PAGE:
This month, WWF released the first half of a Canada-wide assessment of our 25 most prominent watersheds. The assessment focused on four indicators of watershed health and seven key threats. Measures of health included hydrology, water quality, fish, and benthic macro-invertebrate communities. The seven key threats assessed were pollution, climate change, alteration of water flows, invasive species, water use, fragmentation, and habitat loss.
How did our watershed do?
The North Saskatchewan River watershed ranged in overall threat level from moderate to very high. You can see the data for our watershed here.
Edmonton and area received a rating of “high.” The biggest threats to our watershed were pollution and fragmentation, which were assessed at “very high”; this was closely followed by habitat loss. Climate change posed a moderate risk, while overuse of water and invasive species were listed as low risk.
The main source of pollution to our watershed is agricultural runoff. Fragmentation was largely driven by roads and rail infrastructure as well as dams.
What’s threatened in our watershed?
More than 1.2 million people live within our watershed, the majority of which are located in the greater Edmonton area. We share this important habitat with moose, elk, woodland caribou, and the endangered burrowing owl. Our river contains 27 native fish species, including massive Lake Sturgeon, a species dating back to prehistoric times that is increasingly being threatened by urban development and expansion.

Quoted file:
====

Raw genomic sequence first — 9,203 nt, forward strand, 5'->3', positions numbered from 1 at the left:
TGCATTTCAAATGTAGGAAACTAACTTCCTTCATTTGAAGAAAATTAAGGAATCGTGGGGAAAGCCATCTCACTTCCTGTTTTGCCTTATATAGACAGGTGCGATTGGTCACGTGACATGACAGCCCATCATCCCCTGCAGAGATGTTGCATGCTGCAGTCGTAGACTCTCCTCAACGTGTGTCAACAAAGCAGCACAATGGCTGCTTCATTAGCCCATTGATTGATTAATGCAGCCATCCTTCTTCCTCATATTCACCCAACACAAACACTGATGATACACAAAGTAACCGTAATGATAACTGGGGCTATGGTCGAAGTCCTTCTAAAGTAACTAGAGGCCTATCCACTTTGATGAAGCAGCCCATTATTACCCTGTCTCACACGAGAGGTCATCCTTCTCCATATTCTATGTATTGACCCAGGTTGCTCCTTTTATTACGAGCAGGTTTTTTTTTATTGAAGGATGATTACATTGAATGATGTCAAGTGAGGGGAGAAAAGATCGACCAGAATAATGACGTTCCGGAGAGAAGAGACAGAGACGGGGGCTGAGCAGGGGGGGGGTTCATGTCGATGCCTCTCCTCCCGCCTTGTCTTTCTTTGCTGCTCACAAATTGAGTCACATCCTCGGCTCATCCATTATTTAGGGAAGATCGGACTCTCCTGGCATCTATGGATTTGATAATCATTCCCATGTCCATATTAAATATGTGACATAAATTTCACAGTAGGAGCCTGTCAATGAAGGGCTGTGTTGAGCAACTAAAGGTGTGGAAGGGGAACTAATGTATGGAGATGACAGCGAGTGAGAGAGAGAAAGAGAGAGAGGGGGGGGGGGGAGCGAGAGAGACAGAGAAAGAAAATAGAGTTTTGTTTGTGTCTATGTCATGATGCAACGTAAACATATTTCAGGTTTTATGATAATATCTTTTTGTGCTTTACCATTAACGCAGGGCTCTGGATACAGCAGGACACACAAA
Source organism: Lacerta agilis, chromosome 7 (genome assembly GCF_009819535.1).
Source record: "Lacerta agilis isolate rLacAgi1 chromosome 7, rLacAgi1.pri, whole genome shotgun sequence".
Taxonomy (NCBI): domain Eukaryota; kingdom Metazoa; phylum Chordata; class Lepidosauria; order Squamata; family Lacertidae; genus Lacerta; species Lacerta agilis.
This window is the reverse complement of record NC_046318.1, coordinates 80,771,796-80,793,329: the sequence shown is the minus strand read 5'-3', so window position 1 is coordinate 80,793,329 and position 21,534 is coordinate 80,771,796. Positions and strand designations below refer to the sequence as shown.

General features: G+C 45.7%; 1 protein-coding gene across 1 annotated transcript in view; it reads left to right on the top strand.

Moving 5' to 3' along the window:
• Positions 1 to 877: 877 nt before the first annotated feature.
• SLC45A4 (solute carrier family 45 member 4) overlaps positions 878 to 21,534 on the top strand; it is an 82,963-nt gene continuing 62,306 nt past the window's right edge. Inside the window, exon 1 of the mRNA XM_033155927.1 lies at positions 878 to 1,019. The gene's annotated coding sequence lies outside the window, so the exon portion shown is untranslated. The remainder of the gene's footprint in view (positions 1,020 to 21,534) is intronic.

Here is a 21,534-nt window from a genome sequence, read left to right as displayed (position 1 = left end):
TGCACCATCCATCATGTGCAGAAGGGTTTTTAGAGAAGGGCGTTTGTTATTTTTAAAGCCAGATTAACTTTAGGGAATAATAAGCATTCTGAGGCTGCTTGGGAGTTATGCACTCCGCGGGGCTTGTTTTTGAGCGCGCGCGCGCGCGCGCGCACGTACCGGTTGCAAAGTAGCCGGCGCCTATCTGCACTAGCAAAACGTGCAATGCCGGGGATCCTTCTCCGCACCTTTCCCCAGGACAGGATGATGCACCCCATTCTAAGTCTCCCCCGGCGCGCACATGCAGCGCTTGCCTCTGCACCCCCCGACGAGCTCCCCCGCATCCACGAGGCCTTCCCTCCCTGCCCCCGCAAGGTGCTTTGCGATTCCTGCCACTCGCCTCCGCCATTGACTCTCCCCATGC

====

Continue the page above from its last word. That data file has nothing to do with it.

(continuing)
How was health assessed?
This section is meant to summarize the health indicators used in the WWF assessment. You can find WWF’s detailed methodology here.
Hydrology accounts for changes in a river’s flow, or the amount of alteration from its natural flow regime. WWF’s assessment measured trends in monthly and annual flows over time.
If large dams (ie. greater than 10m in height) were present, hydrology was assessed between pre- and post-dam conditions. If no large dams were present, the test was completed comparing monthly flow with a benchmark or related historical time period.
Water quality is often monitored for its consequences to aquatic life and relevance for humans, primarily for drinking water and recreation. The assessment focused on chemical components rather than biological (eg. E. coli or other bacteria, viruses and protozoa). This section focused on aquatic life, though future iterations may focus on other indicators more related to or specifically related to human health and wellbeing.
Fish are an important part of aquatic health. Not only are they integral in aquatic food webs, but also are of high commercial and recreational value to humans.
Fish – and all life – can be assessed at different levels. For example, species richness can be assessed coarsely, where it provides a snapshot of overall health; species abundance can be studied to show population-level health; and size and weight can be measured for individual analysis. Most publicly availably data is based on species presence or absence or focused on individual species of commercial or recreational value.
WWF used the Hilsenhoff Biotic Index (HBI) to determine the health of benthic macro invertebrate communities. The HBI accounts for sensitivity of benthic invertebrates to disturbance and indicates degree of disturbance of the sampling location (based on their relative abundance in the sample).
WWF aims to have the assessment complete by our country’s 150th birthday in 2017. To learn more about the assessment and see how your watershed is doing, visit the site here.